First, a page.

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Letters to the Editor 

Week of Wednesday, January 7, 2004

A Master in the Shadows

Too bad this great artwork isn't more publicly visible: Reading Ron Russell's article on the Diego Rivera mural at City College brought back memories for me ["Secret Rivera," Dec. 17]. Twelve years ago a friend of mine was publishing a small local paper in the Mission. He gained access to the CCSF theater lobby for us to view the mural, and told me to bring my camera. I snapped a few shots, and he used one to accompany an article about the mural.

Russell's article mentions the plans to move the mural to a library on City College's campus. What a shame it still is not as accessible to the public as was originally intended.

Janice Rothstein
Richmond District

The mural explodes with passion!: As a teacher at CCSF for many years, I have admired the magnificent Diego Rivera mural. Prior to teaching, I studied at the famed Les Académies in Paris in the 1960s. Art has always been my love. I went on to teach law by fate.

I learned in France that modernism in the arts was a movement of liberation from old problems and solutions. One can feel that in Rivera's murals of expression such transformations have affected those who enjoy the arts, and this enlightened populace would formulate new political and ethical structures. The artist's work glows with this. Thus the artist, the scholar, and the art lover like myself can enjoy and share the modernist's innocently impassioned faith in progress in the power of art to redeem humanity across ideological lines.

One can see this in the master's work. He painted human culture and he told a story. He was unique. One who could feel a submerged agenda of primitivism. His murals and paintings continue to draw large, emotionally engaged audiences. The new spirit spread fast. For comparison in 1907 Picasso painted Les Demoiselles d'Avignon. Four years later, Matisse painted his Red Studio. The example of these two titanic modernists would weigh heavily on American artists for some decades. So would that apply to Mexico and Rivera. The late artist painted statements with an expression culminated with modern intent. He succeeded in the beautiful CCSF mural.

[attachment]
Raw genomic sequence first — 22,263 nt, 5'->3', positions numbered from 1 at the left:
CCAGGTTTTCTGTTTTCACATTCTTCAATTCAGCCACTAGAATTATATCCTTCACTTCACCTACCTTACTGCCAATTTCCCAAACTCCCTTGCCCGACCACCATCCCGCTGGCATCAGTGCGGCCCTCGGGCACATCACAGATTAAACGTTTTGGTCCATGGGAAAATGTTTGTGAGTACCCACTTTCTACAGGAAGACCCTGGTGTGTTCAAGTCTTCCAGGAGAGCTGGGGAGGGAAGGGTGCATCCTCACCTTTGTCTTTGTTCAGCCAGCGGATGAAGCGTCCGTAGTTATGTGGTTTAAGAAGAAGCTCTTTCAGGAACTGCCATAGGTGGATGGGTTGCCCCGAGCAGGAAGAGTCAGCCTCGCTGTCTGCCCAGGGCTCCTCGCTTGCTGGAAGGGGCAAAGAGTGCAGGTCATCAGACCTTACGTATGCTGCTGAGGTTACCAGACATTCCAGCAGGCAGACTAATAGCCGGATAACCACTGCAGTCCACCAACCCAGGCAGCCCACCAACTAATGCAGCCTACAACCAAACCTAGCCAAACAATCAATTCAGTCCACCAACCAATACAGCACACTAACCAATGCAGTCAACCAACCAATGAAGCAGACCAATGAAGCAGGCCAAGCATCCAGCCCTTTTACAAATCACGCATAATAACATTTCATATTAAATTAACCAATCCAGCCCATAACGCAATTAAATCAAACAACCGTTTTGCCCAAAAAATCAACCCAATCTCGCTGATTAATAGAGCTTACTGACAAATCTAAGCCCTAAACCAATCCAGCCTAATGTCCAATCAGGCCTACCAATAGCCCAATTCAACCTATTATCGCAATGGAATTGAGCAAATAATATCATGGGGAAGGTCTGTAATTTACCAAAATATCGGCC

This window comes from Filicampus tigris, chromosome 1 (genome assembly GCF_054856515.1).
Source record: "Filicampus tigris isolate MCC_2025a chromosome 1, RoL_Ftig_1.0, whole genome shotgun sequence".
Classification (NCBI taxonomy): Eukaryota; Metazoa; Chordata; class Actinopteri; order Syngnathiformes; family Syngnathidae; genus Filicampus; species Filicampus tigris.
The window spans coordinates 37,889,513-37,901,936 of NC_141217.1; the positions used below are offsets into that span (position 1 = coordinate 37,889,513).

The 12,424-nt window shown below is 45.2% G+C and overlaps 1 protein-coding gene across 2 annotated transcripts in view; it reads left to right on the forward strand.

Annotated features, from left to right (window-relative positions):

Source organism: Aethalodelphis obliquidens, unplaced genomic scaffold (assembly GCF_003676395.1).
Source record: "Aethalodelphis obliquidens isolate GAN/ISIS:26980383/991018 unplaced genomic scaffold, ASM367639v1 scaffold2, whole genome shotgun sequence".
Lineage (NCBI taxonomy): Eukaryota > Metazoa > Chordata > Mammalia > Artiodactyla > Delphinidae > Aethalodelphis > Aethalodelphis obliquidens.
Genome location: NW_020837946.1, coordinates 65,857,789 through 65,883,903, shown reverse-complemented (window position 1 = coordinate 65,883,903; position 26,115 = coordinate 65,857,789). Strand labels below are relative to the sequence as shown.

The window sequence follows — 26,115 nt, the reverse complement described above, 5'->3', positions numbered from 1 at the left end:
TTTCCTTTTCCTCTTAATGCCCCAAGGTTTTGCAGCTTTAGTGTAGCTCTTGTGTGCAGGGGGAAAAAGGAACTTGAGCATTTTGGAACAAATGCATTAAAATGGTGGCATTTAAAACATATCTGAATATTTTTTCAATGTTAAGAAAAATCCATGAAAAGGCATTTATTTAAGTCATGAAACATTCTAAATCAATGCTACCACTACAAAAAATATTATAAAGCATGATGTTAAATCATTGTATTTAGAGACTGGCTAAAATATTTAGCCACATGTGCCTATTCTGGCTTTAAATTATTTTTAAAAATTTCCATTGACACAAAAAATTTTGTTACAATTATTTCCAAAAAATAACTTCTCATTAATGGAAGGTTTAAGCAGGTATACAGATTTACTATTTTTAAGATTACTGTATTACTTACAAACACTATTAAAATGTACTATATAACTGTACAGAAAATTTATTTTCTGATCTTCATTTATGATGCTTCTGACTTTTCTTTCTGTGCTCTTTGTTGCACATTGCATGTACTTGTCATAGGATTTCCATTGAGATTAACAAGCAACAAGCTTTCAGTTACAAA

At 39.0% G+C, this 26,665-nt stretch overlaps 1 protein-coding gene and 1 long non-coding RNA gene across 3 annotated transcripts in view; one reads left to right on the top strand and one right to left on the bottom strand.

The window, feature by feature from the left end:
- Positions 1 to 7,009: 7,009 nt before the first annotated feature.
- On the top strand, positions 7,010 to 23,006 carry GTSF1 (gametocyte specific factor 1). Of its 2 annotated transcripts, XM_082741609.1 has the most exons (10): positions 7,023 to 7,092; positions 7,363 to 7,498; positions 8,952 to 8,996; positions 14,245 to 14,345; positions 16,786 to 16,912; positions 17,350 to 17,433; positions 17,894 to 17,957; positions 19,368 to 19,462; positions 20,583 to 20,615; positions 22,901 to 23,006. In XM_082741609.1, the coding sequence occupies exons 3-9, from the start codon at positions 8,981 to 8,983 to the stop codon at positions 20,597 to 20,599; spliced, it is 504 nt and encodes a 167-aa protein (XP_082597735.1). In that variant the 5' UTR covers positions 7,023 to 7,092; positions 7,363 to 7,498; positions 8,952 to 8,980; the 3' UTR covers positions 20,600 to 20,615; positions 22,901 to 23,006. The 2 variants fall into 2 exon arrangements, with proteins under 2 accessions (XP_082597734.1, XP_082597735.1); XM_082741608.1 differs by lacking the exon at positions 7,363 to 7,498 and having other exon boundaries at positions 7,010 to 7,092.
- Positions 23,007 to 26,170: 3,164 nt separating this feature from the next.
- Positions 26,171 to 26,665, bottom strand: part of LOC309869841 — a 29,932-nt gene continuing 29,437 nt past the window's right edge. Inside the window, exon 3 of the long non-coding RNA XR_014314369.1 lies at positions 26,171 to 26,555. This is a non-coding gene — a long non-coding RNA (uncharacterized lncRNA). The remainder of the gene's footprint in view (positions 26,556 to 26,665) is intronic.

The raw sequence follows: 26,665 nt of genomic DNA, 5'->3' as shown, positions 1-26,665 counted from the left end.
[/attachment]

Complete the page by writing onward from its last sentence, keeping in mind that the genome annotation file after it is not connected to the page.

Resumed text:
I feel that it is a public-spirit mural, producing a documentary history of our nation from many points of view. His painting shows to me a consolidation of style. Looking at its colors, one can feel the enormous harmony in his style. Diego Rivera mixed his colors like passion. He mixed his colors with heart. They burn with an unforgettable vision of his culture.

Our world today is made of interconnecting vessels, and it is our culture that has made us this way in art expressions. His life was truly dramatic, and Ron Russell wrote of unforgettable dangers in his native country prior to coming to San Francisco. It is a collector's gem, well written! Our art can be addressed not only to the vast audience of young people but also to intellectuals, thinkers, and poets. It has always been so! Let us unveil this hidden secret and direct the eyes of the art world to my favorite institute of learning, City College of San Francisco!

Marvin Michel Le Grier II
San Francisco

Oh, Please

Your critic's condescension gives me a headache: Michael Scott Moore takes the opportunity in his review of The Death of Meyerhold ["An Irreverent Death," Stage, Dec. 24] to trash Angels in America a few times, including the following: "the usual maudlin swoon that directors of epics go in for, no matter what their politics ... is the worst kind of bourgeois habit -- someone please notify Tony Kushner." Oh please, tell him yourself, Michael, since you purport to have a superior overview of theater. Your condescending affectation is the worst kind of bourgeois theater criticism, and a real drag to read.

Paul Shepard

One Over-the-Hill Hobbit

Gene Hackman as Frodo? Surely you jest: In his review of Return of the King, Gregory Weinkauf is wrong about Frodo's age ["Upper Middle Earth," Film, Dec. 17]. Hobbits live to be about 100 years old. Frodo is 33, not 50 like Weinkauf wrote, and is considered to be "coming of age," which makes Elijah Wood the perfect age for the character.

Weinkauf suggested that Gene Hackman play Frodo? Is he trying to sound ridiculous? He should get his facts right if he's going to offer insightful criticism.

Bill Sweeney
Inner Sunset


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